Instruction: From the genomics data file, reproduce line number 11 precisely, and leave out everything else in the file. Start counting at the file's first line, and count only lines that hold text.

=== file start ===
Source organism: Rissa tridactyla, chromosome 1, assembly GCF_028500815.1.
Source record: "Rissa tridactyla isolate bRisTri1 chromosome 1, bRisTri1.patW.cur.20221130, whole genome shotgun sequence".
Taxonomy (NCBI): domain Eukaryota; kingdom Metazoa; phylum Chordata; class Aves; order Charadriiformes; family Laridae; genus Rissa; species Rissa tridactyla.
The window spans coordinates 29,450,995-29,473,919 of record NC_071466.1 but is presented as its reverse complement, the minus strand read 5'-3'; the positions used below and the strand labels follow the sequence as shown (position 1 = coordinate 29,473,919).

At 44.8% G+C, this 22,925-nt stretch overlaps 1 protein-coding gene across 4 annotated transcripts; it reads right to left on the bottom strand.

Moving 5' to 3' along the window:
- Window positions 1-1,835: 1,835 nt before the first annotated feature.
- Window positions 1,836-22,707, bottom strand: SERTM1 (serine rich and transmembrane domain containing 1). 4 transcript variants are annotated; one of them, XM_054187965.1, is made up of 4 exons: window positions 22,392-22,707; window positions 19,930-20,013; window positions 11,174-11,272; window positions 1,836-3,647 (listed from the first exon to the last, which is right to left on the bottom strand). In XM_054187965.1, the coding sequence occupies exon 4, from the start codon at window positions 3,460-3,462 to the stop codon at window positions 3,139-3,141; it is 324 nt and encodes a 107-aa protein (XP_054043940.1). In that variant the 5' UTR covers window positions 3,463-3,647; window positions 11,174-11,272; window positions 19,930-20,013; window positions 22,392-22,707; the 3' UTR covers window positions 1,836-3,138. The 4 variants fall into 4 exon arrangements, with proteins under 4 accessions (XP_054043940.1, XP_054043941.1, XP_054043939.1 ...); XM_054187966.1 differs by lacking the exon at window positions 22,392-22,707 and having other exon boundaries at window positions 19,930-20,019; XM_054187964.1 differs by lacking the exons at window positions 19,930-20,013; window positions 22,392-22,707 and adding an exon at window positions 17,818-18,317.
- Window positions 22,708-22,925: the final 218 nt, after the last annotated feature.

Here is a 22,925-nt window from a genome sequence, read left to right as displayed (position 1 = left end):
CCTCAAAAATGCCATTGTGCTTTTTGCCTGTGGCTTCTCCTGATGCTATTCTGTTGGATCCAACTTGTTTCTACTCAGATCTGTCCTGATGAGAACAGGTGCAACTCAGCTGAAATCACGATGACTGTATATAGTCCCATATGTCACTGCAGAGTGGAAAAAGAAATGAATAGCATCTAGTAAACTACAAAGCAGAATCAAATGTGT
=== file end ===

CCTCAAAAATGCCATTGTGCTTTTTGCCTGTGGCTTCTCCTGATGCTATTCTGTTGGATCCAACTTGTTTCTACTCAGATCTGTCCTGATGAGAACAGGTGCAACTCAGCTGAAATCACGATGACTGTATATAGTCCCATATGTCACTGCAGAGTGGAAAAAGAAATGAATAGCATCTAGTAAACTACAAAGCAGAATCAAATGTGT